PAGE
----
Monday, October 24, 2016

Lessons Learned From Jeju-do Island

The island of Jeju-do, the biggest of the islands surrounding Korea, has a history of valuing harmony and a win-win philosophy of life. When a neighbor has a special event at their home the villagers will send a special dish of food for the occasion. There is no distinction between young and old, men and women, those who have and those who don't all treated the same.

A priest of the Jeju-do diocese writes in the Catholic Times of the way the community of faith is joining together with the local communities.

Taking a walk along one of the old footpaths on the island you will see stone walls that appear to be built without much thought but they can withstand the heaviest of winds  and remain strong as ever. The walls are made of large and small stones, each placed in their respective places so that they withstand the worst of the weather conditions: a sign of mutual help necessary also in the human community.

Haenyeo is the word used for the women divers of the island. They worked to overcome poverty going into the cold sea with determination and independently working together where the young help the older and weaker and share their earnings.

Stumps are the starting place for the leaps the island has made over the years. From 1629 to 1825  the citizens were forbidden to leave the island. No one was allowed to visit and became a place of exile.

During a bad harvest year, people were dying of hunger and a woman, Kim Man Deok, sold all her possessions to help the citizens and others joined in to help. She is greatly revered even today.

Shortly after the end of the  Second World War Jeju-do had the most tragic incident in its  modern history, called the April 3th Uprising. The left and right  factions began fighting in Jeju-do after the end of the war. Most of the families had members killed during the uprising. The suppression of the rebellion by the South Korean Army was brutal and a reason for many deaths. It was a crime against humanity, a genocide.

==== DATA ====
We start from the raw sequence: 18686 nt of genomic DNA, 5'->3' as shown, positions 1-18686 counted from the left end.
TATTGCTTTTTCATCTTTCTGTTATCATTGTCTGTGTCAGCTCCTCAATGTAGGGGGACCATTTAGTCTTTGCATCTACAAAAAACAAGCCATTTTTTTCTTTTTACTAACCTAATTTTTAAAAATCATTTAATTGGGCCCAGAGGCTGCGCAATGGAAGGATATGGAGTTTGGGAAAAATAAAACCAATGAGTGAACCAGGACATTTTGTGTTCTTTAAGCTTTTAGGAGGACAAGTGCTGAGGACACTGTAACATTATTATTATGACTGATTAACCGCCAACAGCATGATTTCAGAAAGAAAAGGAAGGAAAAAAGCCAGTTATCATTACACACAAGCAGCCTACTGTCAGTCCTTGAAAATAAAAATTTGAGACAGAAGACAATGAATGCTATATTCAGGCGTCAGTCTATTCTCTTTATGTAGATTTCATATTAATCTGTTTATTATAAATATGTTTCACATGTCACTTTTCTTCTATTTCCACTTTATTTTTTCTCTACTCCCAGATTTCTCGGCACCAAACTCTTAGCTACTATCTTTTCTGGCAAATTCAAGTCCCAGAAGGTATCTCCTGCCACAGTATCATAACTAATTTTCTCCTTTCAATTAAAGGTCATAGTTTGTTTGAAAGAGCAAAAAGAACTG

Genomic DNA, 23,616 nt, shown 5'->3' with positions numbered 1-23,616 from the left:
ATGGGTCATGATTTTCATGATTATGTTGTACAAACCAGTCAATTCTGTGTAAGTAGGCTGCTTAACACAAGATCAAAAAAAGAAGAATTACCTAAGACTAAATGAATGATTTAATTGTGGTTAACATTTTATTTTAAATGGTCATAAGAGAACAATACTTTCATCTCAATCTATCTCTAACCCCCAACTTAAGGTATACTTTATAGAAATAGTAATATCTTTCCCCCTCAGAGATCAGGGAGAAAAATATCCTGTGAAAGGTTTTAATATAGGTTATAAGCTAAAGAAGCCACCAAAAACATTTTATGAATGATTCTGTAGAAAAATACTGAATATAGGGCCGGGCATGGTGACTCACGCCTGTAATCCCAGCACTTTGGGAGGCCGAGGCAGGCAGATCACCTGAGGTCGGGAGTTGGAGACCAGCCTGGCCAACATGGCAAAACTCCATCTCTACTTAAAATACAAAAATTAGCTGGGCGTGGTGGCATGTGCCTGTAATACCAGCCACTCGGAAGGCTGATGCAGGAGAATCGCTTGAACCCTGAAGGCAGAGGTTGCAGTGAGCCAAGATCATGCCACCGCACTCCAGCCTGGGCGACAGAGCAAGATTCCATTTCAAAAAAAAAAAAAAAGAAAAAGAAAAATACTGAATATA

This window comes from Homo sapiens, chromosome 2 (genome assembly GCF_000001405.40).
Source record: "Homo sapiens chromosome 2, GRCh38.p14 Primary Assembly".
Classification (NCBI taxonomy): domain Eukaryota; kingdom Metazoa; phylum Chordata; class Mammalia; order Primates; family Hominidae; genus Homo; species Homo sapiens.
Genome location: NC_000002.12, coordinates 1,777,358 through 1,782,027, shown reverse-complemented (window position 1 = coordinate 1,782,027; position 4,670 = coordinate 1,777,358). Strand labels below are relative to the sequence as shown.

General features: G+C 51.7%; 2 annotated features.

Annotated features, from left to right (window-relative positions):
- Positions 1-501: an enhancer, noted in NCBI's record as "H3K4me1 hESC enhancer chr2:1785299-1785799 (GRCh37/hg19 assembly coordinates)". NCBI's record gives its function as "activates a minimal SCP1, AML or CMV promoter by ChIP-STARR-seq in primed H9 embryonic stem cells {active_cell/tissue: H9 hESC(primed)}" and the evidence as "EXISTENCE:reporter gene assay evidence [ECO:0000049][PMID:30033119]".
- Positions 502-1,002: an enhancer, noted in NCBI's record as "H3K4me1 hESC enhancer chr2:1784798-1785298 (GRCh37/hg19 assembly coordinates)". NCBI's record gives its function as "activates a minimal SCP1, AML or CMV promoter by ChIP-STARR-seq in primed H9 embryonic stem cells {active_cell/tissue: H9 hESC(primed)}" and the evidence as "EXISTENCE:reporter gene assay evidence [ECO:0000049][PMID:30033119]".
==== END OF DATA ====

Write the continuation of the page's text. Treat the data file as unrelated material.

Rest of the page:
Many decades were required to overcome the sighs and tears associated with the uprising. However, all was revealed and with the  return of democracy, in 2003, Oct 31 the president of Korea formally apologized to the citizens of Jeju-do for the  brutality of the Korean forces in suppressing the rebellion.  
Grandchildren will remember the lesson from the uprising.

Recently we have in Jeju-do development that has been unconcerned with the environment. In the Church, we have been influenced by worldliness and have succumbed to its influence but there is a desire  in the small Church community movement to join the other larger social communities in fellowship and sharing.

There is the desire to overcome the areas that are contrary to God's will. No matter the difficulties there is the desire for fellowship and unity, sharing and concern, and to build community and to overcome the temptations to worldliness. The writer hopes this will be the way the whole community of  faith continues to go using our hearts and wisdom.